AMOR PERFECT UNION: Princeton Reeks Smarm in Lavietes

Since Nov. 22, something has been missing in my life.

After two glorious months, my weekly ritual of abusing my column-writing privileges by ripping Dartmouth’s football team for its self-loathing, doormat style of play came to a close on that date. With the end of the Ivy League season, I was left with no contemptible Ancient Eight athletic program to unleash my misguided fury and disgust upon.

That was until I found the Princeton men’s basketball team.

As I walked into Lavietes Pavillion on Saturday night to watch what would be a painful 77-71 Harvard loss, I was immediately thrown off balance by the rancid, unmistakable stench of douchebaggery. Nauseous, yet unable to stop sniffing the air for the source of this foul odor, my attention turned to the court. It was then that I identified the culprits as none other than the Tigers hoopsters.

In a Dec. 26 mailbag, columnist Bill Simmons wrote, “I’m still waiting to meet my first Princeton grad that I might like. I am like 0-for-79. Princeton grads carry themselves like bad guys in a sports movie.”

If Princeton’s basketball squad is any reflection of the school’s student body and alumni, the Sports Guy might be on to something.

From the early stages of the game it was obvious that the Tigers were not a very likeable collection of athletes. When I arrived about five or six minutes into the first half, the Crimson faithful was already booing Princeton’s freshman point guard, Douglas Davis, every time he touched the ball, which happened all too often.

Davis personified the idea that the point guard sets the tone for the rest of his team, in every way. Apparently more concerned with accumulating highlights for his And1 Tour audition than with the game itself, Davis followed a simple formula over and over again: receive inbounds pass, bust out several unnecessary crossovers and spin moves, find enough space to force a bad shot, release.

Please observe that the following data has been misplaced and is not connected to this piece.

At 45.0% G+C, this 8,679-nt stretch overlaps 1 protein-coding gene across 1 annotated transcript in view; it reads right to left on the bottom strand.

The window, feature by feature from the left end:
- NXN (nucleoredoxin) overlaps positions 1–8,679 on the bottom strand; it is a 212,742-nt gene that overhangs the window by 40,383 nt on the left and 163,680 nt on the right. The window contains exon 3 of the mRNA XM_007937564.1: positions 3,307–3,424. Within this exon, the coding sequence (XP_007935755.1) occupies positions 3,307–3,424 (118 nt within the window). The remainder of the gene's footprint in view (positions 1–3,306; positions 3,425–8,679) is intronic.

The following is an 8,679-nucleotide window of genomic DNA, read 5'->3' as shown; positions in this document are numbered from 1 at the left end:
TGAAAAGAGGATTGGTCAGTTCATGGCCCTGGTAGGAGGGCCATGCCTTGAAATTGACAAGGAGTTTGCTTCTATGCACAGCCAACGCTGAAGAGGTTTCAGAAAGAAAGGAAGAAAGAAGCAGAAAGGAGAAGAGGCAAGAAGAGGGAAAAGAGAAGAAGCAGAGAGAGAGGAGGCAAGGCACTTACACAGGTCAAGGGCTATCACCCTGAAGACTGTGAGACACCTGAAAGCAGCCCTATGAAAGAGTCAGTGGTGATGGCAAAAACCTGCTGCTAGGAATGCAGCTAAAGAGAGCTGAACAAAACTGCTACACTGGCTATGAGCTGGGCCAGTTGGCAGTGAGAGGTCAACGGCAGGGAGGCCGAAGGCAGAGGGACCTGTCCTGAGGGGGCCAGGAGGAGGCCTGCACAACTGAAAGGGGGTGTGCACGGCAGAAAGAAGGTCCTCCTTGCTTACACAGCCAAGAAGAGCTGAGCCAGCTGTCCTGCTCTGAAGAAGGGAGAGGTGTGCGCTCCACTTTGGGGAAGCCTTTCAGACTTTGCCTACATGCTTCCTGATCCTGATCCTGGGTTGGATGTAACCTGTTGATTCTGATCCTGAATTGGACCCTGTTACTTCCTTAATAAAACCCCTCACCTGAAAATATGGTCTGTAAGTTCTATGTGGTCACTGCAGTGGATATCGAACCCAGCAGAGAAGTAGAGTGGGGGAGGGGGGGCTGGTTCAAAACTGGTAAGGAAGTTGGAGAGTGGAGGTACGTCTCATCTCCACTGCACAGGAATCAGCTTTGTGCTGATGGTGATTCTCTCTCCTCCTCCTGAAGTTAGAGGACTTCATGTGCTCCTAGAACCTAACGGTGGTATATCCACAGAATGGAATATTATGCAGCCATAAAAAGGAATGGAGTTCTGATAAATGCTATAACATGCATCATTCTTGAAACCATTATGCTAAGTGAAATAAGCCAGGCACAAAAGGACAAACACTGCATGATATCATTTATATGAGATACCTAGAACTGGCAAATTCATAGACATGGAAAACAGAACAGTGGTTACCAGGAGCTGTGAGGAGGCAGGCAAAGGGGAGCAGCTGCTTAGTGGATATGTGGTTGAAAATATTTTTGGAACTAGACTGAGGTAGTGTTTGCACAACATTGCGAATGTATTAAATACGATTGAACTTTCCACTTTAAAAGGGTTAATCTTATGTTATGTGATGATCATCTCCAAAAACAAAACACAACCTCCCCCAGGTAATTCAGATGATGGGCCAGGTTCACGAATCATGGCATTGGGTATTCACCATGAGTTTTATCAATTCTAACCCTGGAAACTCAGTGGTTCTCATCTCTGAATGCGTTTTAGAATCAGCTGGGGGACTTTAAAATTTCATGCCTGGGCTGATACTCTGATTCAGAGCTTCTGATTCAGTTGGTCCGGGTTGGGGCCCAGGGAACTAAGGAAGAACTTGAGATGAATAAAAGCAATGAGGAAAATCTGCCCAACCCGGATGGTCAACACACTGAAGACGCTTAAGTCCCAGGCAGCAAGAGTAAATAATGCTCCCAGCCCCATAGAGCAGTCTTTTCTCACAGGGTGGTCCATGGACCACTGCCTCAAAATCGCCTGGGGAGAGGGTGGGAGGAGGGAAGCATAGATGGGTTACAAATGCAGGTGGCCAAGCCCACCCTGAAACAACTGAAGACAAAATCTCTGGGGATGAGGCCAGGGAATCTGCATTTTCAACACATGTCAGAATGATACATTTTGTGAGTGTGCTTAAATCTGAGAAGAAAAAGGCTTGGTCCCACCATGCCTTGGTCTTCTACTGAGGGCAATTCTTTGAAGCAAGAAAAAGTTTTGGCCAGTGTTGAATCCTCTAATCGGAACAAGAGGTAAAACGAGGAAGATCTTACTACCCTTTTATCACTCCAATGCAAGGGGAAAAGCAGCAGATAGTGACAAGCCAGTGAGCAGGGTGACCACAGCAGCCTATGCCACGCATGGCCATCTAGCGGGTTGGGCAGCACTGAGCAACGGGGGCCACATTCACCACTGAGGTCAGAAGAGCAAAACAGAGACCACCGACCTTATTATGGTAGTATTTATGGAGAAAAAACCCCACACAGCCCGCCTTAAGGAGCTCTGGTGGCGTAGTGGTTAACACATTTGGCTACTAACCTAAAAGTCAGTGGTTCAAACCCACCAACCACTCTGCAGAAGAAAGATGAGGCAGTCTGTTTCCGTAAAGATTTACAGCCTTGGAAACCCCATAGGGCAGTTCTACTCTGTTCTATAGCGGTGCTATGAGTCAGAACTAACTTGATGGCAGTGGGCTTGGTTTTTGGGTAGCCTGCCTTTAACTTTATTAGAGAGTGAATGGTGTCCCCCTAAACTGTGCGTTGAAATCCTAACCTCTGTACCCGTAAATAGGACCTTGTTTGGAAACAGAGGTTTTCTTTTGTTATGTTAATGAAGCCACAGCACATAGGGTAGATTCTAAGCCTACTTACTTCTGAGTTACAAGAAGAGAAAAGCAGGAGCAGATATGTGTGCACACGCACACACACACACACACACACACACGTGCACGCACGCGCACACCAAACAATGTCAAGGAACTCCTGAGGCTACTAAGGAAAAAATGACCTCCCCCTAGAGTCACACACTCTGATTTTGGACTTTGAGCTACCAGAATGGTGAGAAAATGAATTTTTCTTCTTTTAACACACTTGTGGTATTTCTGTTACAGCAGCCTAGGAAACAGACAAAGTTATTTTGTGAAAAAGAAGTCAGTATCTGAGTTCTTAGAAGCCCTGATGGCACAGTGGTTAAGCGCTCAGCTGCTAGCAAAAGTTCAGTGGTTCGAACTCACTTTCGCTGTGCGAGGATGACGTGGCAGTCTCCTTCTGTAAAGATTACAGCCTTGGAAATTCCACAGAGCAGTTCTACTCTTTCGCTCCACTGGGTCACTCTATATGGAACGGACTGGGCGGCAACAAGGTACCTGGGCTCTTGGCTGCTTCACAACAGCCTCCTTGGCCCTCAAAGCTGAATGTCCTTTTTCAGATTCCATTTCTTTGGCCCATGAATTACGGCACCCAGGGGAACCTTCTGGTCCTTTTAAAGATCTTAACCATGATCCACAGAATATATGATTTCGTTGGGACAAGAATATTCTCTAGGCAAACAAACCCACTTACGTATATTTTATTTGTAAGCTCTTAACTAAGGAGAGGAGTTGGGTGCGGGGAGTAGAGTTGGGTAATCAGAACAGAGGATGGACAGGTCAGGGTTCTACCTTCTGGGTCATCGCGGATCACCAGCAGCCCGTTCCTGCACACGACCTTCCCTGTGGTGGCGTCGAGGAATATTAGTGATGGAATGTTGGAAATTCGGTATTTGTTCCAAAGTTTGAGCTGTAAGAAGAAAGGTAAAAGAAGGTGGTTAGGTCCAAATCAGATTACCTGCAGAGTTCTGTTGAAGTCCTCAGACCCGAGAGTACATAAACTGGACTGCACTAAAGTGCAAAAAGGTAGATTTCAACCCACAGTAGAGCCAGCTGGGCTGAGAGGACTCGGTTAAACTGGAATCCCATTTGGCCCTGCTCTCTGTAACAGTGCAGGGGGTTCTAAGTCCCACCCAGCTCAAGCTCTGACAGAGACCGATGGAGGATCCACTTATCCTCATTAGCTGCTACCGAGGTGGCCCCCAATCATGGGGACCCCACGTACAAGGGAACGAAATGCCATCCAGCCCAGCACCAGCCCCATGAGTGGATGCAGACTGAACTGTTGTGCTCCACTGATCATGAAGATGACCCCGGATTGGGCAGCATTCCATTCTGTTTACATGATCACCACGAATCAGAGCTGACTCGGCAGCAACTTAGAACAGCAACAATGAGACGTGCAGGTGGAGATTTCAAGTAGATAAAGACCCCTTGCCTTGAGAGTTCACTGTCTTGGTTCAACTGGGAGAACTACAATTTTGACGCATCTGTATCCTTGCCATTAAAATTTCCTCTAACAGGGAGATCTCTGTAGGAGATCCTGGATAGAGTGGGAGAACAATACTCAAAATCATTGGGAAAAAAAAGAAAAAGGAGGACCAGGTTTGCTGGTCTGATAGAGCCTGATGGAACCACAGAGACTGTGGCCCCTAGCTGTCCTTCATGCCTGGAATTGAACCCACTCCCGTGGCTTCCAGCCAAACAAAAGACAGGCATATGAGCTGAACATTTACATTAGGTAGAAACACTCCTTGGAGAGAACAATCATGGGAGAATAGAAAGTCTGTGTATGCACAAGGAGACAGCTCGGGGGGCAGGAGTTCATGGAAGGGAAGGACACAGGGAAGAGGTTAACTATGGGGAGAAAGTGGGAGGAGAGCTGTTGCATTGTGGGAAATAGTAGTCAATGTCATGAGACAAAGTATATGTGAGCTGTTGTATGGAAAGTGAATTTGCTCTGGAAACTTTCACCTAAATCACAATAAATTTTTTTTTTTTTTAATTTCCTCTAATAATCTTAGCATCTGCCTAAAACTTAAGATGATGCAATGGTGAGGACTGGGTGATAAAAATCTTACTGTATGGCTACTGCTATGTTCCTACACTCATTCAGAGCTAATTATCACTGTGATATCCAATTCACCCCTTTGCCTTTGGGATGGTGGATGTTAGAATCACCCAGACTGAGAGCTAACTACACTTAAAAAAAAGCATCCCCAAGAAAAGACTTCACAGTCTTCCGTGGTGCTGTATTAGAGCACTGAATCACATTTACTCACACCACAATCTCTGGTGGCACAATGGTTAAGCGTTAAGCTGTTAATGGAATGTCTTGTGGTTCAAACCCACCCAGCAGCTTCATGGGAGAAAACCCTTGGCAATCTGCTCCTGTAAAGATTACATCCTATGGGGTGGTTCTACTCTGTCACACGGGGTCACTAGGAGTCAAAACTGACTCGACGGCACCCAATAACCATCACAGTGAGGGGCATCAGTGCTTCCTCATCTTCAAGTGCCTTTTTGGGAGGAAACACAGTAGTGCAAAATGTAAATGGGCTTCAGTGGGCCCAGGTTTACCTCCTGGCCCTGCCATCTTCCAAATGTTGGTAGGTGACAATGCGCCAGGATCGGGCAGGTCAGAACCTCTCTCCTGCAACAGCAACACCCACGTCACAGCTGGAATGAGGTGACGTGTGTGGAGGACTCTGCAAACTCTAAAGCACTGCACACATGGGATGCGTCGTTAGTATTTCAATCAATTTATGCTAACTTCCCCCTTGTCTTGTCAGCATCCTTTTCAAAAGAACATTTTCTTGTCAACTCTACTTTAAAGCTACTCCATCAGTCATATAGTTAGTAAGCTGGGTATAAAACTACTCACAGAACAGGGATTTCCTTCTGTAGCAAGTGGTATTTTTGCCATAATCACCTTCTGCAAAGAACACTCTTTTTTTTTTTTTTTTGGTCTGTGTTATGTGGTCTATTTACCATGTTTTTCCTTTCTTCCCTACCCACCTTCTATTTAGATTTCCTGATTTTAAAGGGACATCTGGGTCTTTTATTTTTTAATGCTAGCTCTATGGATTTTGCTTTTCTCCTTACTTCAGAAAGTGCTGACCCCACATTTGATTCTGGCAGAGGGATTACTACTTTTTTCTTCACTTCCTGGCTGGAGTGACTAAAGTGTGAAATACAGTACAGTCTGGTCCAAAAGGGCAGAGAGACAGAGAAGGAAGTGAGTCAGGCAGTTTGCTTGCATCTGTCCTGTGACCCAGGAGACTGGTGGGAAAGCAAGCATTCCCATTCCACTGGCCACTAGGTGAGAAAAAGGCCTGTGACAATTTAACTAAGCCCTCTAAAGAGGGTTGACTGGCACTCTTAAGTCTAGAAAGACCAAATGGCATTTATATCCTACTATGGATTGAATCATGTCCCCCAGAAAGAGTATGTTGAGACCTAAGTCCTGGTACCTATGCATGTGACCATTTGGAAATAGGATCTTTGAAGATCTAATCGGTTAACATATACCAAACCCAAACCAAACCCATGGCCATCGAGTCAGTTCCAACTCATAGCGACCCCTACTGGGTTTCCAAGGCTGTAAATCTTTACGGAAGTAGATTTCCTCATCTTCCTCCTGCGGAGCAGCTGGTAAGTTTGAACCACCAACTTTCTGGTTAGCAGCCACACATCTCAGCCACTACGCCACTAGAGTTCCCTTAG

Everything about him—from his selfish play to his smug body language—plowed through the border that separates swagger from plain arrogance.

To make things worse, the kid was good, and the swooning of a Harvard girl a few seats away from me, whose crush on Davis caused her to actively root against the Crimson whenever he was in the game, brought back memories of every conversation I’ve had that started like this: “Look, you’re a really nice guy, but…”

And Davis was just the beginning.

With just over 30 seconds left in the game and Harvard down 68-65, Princeton shooting guard Dan Mavraides nailed a three, plunging a dagger into the Crimson’s aspirations of victory. After the shot swished through the net, Mavraides held his arm in the air, mimicking his follow-through motion.

Fine, I get it. You hit a big shot, you’re happy. But as seconds passed, the hand didn’t go down. Mavraides began to parade around with his arm up, even running up to his teammates to show them, just in case they didn’t notice. The jeers of the Harvard crowd did nothing to increase the force of gravity on Mavraides’ arm, and the sizeable Princeton contingent in the stands went nuts in support of their guy.

The whole scene made me queasy, and I tried to look away, but the only other thing to focus on was the Hair Club for Men gone horribly wrong that calls itself the Tigers’ frontcourt. Apparently one of the hazing rituals for guys over 6’7 on the Princeton basketball team involves growing your hair as long as possible and then turning the lights out in the locker room while your teammates attack your head with scissors.

I’m truly afraid to go to sleep tonight, because I don’t want to deal with the recurring dream I’ve been having where I get chased down a dark alleyway by two Rod Blagojevich impersonators and a living, breathing mullet. Look guys, as a fellow tall, goofy white dude, I can empathize. But this needs to stop.

Knowing that Princeton isn’t coming back to Cambridge this season and that I most likely won’t get to write about the Tigers again leaves me feeling bittersweet. True, I’m done for good with Princeton’s trio of Young Frankensteins and their cocky, insufferable teammates. But not since my days of bashing Dartmouth football had I drank as lustily from the Fountain of Haterade as I did during Saturday night’s game.

Now the moment is gone, the briefly reclaimed piece of my soul once again stripped away from me. With no clear object of my scorn, I can only hope to be lucky enough to be present when the next douchey Ivy squad comes to town. Either that, or travel to Providence when the Harvard baseball team goes to Brown this spring.

—Staff writer Loren Amor can be reached at